For eight years, a pair of local developers gradually readied a 42-acre strip of waterfront land 10 miles south of downtown San Francisco for a major project, steering it through local land-use approvals.
Now, a group of major Chinese developers is poised to do the heavy lifting. The venture of Greenland Holding Group, Ping An Trust and other investors paid $171 million last month for the site that juts into San Francisco Bay.
The new owners are planning a more than $1 billion development aimed at biotechnology companies, an industry flourishing in the area. “We are pretty confident about the local market and particularly about the research-and-development market,” said Taotao Song, chief executive of the venture.
Over the past three years, Chinese investors have plowed money into some of the highest-profile developments in the U.S. Other cities with projects under way or in the pipeline include New York, Boston, Chicago, Los Angeles and Miami.
The flow of cash from China into U.S. commercial property is continuing unabated as companies seek to diversify outside of China at a time when confidence is fading in their local real-estate markets, real-estate executives say.
President Xi Jinping’s anti-corruption campaign has also compelled Chinese investors to seek projects abroad as a way to hedge against a possible crackdown to their business at home. Officials have blocked property sales and detained companies’ executives during investigations.
In the first half of 2016, completed U.S. commercial property purchases by China-based investors were up 19% over a year earlier to $5 billion, according to data tracker Real Capital Analytics Inc. Including deals under contract that haven’t been finished, Chinese investors have committed $12.9 billion this year, nearly matching the $14 billion in all of 2015. The rate of increase does appear to be slower this year, given that in 2014 there was just $3.4 billion in sales to Chinese investors, according to Real Capital.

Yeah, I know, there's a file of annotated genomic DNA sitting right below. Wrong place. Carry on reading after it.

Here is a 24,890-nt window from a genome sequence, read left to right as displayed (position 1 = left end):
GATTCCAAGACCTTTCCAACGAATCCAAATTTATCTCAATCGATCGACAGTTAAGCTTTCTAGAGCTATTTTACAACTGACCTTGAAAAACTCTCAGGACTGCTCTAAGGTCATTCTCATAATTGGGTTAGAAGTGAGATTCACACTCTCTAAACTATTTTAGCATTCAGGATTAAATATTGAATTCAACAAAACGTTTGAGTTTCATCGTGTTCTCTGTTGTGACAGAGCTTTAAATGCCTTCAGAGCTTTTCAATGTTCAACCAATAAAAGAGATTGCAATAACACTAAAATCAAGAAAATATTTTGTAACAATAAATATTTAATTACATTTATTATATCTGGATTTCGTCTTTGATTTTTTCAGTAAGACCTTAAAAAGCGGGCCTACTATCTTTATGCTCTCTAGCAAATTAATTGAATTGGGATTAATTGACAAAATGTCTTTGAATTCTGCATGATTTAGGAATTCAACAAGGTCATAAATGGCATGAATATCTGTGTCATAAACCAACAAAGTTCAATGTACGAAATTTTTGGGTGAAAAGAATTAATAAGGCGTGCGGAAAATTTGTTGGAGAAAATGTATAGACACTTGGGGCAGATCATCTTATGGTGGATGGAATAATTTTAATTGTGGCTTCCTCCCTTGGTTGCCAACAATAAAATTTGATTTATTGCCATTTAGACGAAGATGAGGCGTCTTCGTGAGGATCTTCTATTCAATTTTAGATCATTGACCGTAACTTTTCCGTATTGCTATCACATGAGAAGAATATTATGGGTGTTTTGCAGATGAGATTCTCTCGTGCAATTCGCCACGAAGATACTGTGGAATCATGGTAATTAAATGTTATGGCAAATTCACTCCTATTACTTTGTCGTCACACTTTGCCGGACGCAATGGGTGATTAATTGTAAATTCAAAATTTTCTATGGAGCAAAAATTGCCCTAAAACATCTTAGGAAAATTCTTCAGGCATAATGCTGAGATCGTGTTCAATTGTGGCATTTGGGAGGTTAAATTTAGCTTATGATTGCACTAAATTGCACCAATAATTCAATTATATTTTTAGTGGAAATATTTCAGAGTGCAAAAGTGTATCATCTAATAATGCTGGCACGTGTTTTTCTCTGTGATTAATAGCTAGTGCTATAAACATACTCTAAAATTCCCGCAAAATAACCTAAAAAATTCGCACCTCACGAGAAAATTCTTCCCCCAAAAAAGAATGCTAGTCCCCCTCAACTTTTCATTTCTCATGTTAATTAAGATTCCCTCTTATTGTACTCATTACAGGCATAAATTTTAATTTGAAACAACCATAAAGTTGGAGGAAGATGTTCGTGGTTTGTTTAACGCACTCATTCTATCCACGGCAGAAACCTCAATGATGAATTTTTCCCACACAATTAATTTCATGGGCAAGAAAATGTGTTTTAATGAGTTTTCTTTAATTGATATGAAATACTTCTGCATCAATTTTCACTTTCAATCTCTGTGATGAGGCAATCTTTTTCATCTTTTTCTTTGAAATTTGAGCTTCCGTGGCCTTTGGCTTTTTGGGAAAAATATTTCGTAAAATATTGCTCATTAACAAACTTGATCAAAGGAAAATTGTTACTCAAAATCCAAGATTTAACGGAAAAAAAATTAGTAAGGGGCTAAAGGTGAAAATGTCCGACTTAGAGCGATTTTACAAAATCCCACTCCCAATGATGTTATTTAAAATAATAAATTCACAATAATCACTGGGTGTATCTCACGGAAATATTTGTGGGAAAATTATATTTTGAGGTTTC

Investments include office towers such as Manhattan’s 1285 Avenue of the Americas—in which China Life Insurance Co. bought a partial stake—and Anbang Insurance Group Co.’s $6.5 billiondeal to buy Strategic Hotels & Resorts Inc., which hasn’t closed. Anbang also led an aborted $14 billion purchase of Starwood Hotels & Resorts Worldwide Inc.
Still, there are some headwinds back home for Chinese investors as officials seek ways to stanch the flow of money out of China. For those real-estate investors that do get money out, developing new buildings is a main focus, given that it offers far higher returns but also more risk than buying existing buildings.
“The vast majority are looking for development opportunities,” said Stephen Collins, who oversees a global capital markets group at real-estate investment-services company JLL. The Chinese companies have experience with development at home, and believe they “can make more money buying the land, building it and selling it,” than just buying an existing tower, he said.
Projects controlled or partly owned by Chinese companies include a development to create Chicago’s third-tallest tower; a planned tower that would be San Francisco’s second-tallest building; a cluster of giant mixed-use projects in downtown Los Angeles; and a planned skyscraper in downtown Boston by Chinese developer Gemdale Corp.
Earlier this month, in one of the flashiest investments yet, China’s Shanghai Municipal Investment said it was joining with New York-based Extell Development Co. to build the $3 billion Central Park Tower. The condo skyscraper is set to rise 300 feet taller than the Empire State Building to become the tallest apartment tower in the U.S.
PHOTO: GREENLAND USA
For all of these projects, a big risk is timing. The U.S. is seven years into an economic growth cycle, making many wonder how much longer the good times can last. Much of this concern is focused on Manhattan’s luxury-condo market, where Chinese companies have funded a large crop of towers that are just being built, despite a slowdown in sales and widespread concerns about a condo glut.
The largest Chinese developer in the U.S. is Greenland Group, which has a $1 billion cluster of towers named Metropolis being built in Los Angeles. The company also owns 70% of a $6 billion apartment development in the New York borough of Brooklyn, where three towers have sprouted since it first invested in 2014. More are on the way.
Greenland executives predicted in mid-2014 that they would double their pipeline within a year and have considered numerous sites throughout the country. But the company ended up being less active than expected: its first U.S. deal since mid-2014 was the San Francisco Bay site it purchased for the biotech center.
The seller of that site was a venture of Shorenstein Properties and SKS Partners, which bought it in July 2008 for $85 million and won city approval for a 2.3 million-square-foot development.
Greenland and its partners plan to start moving ahead on a 500,000-square-foot first phase as soon as infrastructure work being done by the city of South San Francisco is completed in mid-2018. Greenland said the venture would begin construction whether or not any of the space is leased beforehand.
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